When farmer Dan Maddicott is found shot dead in one of his fields, he leaves behind a young family and a farm deep in debt. Although the coroner records accidental death, village rumours suggest he has taken his own life so that the insurance payout can save his family from ruin.
Dan’s wife, Kate, refuses to believe the gossip and is determined to prove to herself, and her children, that his death was an accident. But could it have been murder? Kate discovers a set of old diaries containing secrets that may reveal how Dan really died.
Set against the backdrop of the farming crisis of the turn of the millennium, Caroline Kington’s absorbing family drama also tells the secret history of another resident of the farm, decades before, whose tragic tale will come to have major repercussions in the present day.
So what do I think?
Set against farming challenges in the UK at the turn of the century, A Long Shadow weaves between characters to build up the storyline, each section neatly slotting into place irrespective of when it is set.
The story starts with the end, that is, it starts with the death of the farmer Dan Maddicott. Determined to find out the cause his wife Kate sets out on a journey of discovery, both about herself, the family that she has married into and the history of the farm.
Well written with engaging vocabulary this book was hard to put down. I found myself excited to settle in each night and explore the mystery of Dan’s death and Watersmeet Farm. The individual characters really stood out although I feel that some of my readers may find it hard to read the chapters focussing on Frank. They did add to the drama, complexity of human relationships and depth of his character though. Kate stands out as being a strong woman, faced with adversity, scepticism but underpinned by courage and perseverance. I really warmed to her and willed her to succeed in managing the farm against the background of an extremely difficult time with the BSE crisis and the loss of her husband.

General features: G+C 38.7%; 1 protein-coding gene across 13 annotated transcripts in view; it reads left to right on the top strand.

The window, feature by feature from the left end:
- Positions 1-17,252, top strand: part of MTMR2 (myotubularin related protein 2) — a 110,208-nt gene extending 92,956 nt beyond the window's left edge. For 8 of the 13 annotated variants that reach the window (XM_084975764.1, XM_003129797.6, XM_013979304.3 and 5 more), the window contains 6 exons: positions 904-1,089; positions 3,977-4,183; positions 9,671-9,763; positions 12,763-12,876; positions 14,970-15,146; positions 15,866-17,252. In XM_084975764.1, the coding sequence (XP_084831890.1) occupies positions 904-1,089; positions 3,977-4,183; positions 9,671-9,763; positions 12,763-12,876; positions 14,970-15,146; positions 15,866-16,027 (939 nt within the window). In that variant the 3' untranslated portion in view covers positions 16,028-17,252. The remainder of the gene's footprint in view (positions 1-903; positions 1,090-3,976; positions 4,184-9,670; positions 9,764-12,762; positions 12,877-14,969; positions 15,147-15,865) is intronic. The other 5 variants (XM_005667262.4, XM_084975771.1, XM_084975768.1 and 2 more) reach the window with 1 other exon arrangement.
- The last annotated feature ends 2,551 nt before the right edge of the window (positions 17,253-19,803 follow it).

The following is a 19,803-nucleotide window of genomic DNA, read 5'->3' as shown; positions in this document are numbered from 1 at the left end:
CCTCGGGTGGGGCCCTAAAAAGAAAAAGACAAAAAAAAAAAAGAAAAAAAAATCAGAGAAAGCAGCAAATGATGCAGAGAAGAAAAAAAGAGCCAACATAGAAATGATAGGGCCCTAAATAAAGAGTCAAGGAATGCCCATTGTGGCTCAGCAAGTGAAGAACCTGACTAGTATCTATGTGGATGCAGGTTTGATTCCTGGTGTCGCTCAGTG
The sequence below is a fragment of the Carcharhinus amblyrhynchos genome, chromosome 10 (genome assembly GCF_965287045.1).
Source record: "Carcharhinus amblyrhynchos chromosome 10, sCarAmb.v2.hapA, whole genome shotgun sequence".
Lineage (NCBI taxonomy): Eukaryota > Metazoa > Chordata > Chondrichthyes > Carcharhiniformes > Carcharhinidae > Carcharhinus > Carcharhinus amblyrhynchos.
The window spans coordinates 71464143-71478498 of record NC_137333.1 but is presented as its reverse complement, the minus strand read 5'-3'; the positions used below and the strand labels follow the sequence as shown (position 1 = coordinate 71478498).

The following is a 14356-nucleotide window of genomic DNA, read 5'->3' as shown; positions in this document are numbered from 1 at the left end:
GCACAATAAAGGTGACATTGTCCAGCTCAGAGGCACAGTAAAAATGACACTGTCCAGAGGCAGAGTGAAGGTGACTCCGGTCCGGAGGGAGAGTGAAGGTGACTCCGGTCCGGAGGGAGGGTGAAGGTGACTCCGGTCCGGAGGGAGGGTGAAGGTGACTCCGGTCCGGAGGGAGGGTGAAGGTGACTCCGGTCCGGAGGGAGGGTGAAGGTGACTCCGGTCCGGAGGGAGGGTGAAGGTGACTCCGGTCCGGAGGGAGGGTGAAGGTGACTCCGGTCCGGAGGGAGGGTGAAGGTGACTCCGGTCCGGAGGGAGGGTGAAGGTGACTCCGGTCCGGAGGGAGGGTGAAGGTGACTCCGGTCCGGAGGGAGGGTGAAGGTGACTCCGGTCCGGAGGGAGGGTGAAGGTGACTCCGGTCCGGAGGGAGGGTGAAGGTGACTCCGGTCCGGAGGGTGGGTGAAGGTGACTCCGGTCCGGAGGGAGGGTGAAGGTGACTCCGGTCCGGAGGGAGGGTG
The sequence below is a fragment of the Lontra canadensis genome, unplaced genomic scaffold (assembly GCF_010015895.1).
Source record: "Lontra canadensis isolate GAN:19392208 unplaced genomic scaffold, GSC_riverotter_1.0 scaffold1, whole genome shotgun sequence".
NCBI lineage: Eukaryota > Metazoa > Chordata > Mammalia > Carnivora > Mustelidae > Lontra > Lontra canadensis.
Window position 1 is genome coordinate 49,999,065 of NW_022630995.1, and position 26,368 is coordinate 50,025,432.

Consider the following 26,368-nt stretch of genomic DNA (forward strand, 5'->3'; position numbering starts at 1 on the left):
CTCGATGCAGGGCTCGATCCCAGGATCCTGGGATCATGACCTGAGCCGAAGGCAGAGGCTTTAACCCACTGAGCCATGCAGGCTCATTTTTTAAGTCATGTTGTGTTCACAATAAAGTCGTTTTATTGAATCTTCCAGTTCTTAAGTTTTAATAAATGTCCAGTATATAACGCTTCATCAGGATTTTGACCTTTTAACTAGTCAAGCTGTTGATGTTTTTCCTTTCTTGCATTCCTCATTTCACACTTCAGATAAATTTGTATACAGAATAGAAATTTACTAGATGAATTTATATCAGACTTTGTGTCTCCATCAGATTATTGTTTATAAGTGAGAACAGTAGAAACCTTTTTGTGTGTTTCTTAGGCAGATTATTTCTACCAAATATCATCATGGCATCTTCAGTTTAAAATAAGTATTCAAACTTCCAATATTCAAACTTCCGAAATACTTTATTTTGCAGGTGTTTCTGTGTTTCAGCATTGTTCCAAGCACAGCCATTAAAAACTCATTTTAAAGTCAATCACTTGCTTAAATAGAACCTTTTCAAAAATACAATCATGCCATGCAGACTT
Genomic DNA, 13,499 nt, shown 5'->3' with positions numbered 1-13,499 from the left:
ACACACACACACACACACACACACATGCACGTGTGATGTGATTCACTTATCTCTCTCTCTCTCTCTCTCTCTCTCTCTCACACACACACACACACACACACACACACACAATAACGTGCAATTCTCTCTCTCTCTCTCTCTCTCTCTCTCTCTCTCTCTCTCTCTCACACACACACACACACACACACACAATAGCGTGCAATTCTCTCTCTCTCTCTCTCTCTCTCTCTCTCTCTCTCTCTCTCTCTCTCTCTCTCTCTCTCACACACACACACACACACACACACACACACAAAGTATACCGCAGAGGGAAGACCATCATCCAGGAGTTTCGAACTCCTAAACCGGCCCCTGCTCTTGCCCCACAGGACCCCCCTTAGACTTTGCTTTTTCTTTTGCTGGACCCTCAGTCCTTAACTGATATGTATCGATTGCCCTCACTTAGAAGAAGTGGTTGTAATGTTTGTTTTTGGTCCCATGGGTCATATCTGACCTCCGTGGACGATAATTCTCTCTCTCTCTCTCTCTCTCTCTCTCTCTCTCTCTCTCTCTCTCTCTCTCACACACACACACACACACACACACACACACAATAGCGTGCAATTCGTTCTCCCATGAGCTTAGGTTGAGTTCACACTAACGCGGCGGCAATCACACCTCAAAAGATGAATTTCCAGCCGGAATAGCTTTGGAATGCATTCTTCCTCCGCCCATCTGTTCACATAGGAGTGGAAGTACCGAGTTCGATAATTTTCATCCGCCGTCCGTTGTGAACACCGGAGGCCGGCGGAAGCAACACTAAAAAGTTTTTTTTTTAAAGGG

The only disappointment for me is that it feels as though Kate gets her answer by the end of the novel, but I was left wishing that some of the conversations that her late husband had or thought processes he had gone through had been made clear to her too. I also felt that perhaps whilst Kate was satisfied with her line of enquiry and subsequent discoveries these didn’t appear to be shared widely with other key characters and the book ended somewhat abruptly. Then again, perhaps there would be scope for a sequel which, if there were, I would queue up to buy!
This thought-provoking novel moved me and I would recommend to anyone who is interested in family drama and mystery. It is one that will stay with me and I can see it being a hugely popular read.
Where can you buy a copy?
Readers can order the book from the Lightning Books website at 50% off (with free UK p&p) if you enter this code at checkout – BLOGTOURSHAD
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More about the author:
Caroline Kington spent most of her working life in theatre and television, as a director, producer and founder of the fringe theatre company Antidote Theatre.
Since the death of her husband Miles Kington, the columnist and broadcaster, she has posthumously published three of his books: a humorous memoir of his illness, called How Shall I Tell the Dog?; a collection of his columns and other writings, The Best By Miles; and a collection of his celebrated ‘Franglais’ columns that had not appeared in book form before, Le Bumper Book of Franglais.
In her own right, she is the author of the Summerstoke trilogy of rural comedies. She insists that no character in the series is based on anybody from the small village near Bath where she has lived for many years. Nobody believes her.
Her novel A Long Shadow had its origins in a feature she made for Channel 4 News at the turn of this century about the pressures on farmers as a result of BSE and foot-and-mouth disease.
Find Caroline on Twitter: @carolinekington
Be in with a chance to win!
Giveaway to Win 5 x PB copies of A Long Shadow (UK Only)
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N.B. I was gifted a copy of A Long Shadow for the purposes of this review. All thoughts are my own. For more information please see my disclosure page. Thank you to Caroline Kington and Rachel from Rachel’s Random Resources for inviting me to take part in this blog book tour.